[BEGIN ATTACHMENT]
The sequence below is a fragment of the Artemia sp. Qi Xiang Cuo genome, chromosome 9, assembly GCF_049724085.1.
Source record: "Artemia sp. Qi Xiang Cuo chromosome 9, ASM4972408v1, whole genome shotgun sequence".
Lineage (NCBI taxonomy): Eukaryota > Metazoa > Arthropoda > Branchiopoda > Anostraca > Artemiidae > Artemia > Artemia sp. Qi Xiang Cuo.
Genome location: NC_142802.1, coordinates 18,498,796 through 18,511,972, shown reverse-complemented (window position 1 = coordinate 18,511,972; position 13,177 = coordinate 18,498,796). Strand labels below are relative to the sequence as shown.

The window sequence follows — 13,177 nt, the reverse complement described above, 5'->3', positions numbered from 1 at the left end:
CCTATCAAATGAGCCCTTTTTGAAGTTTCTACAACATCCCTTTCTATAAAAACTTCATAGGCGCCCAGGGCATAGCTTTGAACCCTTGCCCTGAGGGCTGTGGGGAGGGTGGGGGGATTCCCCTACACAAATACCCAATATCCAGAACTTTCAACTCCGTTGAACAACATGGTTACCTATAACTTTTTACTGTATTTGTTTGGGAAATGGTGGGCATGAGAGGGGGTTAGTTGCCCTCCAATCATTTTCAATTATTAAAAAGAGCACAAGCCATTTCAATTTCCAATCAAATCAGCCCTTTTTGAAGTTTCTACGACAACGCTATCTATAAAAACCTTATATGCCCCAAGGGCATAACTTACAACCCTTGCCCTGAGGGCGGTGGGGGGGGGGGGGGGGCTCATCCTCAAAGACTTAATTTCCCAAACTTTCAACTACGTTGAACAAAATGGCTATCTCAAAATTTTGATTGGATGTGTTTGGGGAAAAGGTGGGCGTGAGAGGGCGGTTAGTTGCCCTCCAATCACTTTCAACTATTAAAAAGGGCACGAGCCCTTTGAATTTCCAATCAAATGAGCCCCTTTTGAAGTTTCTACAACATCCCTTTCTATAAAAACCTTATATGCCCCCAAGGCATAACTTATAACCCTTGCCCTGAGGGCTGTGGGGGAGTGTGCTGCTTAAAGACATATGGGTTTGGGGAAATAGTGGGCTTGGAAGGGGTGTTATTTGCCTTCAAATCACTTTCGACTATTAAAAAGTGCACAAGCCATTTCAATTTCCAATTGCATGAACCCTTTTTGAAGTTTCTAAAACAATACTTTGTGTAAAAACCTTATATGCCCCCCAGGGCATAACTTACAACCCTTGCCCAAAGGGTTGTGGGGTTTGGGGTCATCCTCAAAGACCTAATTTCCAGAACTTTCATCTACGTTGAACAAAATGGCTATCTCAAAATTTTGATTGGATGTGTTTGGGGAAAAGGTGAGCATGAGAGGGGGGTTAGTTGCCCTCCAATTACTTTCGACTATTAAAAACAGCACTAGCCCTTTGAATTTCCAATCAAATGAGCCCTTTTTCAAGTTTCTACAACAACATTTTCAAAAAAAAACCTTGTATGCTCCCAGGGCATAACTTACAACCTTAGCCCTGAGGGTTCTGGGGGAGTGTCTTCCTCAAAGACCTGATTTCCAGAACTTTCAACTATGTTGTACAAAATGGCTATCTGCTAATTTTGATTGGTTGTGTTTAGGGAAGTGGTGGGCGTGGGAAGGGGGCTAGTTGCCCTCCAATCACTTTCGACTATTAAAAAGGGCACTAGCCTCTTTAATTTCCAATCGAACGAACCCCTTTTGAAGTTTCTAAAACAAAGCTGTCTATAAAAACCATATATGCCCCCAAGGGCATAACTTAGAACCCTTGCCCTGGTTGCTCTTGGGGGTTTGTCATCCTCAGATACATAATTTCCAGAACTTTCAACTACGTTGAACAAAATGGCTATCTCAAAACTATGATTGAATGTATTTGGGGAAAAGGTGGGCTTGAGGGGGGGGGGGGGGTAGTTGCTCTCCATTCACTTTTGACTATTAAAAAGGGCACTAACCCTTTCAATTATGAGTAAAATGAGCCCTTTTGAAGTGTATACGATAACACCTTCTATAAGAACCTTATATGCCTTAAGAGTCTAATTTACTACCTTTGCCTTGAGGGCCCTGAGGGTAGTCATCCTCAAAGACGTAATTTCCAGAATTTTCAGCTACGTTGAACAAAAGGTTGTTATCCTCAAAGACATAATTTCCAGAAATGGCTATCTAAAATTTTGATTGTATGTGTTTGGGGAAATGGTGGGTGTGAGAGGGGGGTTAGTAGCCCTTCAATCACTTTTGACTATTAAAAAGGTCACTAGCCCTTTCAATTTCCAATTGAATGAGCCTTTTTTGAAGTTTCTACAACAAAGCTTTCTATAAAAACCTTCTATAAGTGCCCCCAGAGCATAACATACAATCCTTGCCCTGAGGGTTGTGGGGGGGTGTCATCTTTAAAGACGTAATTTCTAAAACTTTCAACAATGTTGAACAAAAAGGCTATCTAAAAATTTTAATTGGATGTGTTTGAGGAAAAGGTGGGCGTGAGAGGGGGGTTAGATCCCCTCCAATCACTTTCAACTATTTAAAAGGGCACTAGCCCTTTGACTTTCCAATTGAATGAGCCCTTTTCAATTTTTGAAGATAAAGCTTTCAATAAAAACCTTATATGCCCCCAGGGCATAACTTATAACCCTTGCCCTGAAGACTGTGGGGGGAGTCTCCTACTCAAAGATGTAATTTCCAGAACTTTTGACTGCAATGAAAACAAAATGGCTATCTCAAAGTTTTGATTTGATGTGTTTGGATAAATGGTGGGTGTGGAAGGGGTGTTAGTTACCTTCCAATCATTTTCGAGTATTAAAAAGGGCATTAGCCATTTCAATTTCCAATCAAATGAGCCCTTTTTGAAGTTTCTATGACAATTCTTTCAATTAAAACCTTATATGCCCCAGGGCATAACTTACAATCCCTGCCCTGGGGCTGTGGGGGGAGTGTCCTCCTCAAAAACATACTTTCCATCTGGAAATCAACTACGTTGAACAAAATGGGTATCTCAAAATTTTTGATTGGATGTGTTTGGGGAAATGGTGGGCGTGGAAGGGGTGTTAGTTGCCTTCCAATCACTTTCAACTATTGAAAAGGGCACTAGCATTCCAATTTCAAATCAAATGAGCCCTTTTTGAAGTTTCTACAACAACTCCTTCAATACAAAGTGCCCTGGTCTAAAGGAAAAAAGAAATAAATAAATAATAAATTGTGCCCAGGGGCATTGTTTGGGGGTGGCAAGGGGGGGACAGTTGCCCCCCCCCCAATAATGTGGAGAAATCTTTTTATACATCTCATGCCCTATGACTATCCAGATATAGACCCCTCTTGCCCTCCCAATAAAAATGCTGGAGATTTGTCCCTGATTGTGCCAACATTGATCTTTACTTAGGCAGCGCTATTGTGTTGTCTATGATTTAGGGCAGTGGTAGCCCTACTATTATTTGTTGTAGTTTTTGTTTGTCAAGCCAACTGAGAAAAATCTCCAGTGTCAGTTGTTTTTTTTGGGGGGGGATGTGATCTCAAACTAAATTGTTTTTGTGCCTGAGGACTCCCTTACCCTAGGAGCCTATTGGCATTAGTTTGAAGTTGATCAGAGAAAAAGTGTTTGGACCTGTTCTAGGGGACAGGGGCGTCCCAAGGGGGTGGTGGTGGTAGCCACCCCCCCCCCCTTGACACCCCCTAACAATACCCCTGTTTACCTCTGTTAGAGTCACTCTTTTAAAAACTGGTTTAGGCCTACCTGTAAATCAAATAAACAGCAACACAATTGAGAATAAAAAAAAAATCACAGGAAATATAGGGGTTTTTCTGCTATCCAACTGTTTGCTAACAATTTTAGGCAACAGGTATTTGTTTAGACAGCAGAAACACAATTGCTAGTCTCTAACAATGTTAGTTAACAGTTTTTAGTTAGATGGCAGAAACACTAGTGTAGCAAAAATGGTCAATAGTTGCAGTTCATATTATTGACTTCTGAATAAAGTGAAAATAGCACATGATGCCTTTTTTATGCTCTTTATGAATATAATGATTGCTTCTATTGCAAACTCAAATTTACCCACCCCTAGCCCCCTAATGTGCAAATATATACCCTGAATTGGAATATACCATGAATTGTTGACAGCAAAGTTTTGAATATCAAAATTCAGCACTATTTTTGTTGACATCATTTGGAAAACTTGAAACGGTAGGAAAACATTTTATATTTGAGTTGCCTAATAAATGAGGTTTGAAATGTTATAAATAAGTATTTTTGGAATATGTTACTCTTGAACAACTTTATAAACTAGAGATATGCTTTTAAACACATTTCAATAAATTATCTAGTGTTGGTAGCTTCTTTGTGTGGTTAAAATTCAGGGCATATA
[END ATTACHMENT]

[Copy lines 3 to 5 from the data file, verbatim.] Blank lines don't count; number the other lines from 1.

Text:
Lineage (NCBI taxonomy): Eukaryota > Metazoa > Arthropoda > Branchiopoda > Anostraca > Artemiidae > Artemia > Artemia sp. Qi Xiang Cuo.
Genome location: NC_142802.1, coordinates 18,498,796 through 18,511,972, shown reverse-complemented (window position 1 = coordinate 18,511,972; position 13,177 = coordinate 18,498,796). Strand labels below are relative to the sequence as shown.

The window sequence follows — 13,177 nt, the reverse complement described above, 5'->3', positions numbered from 1 at the left end: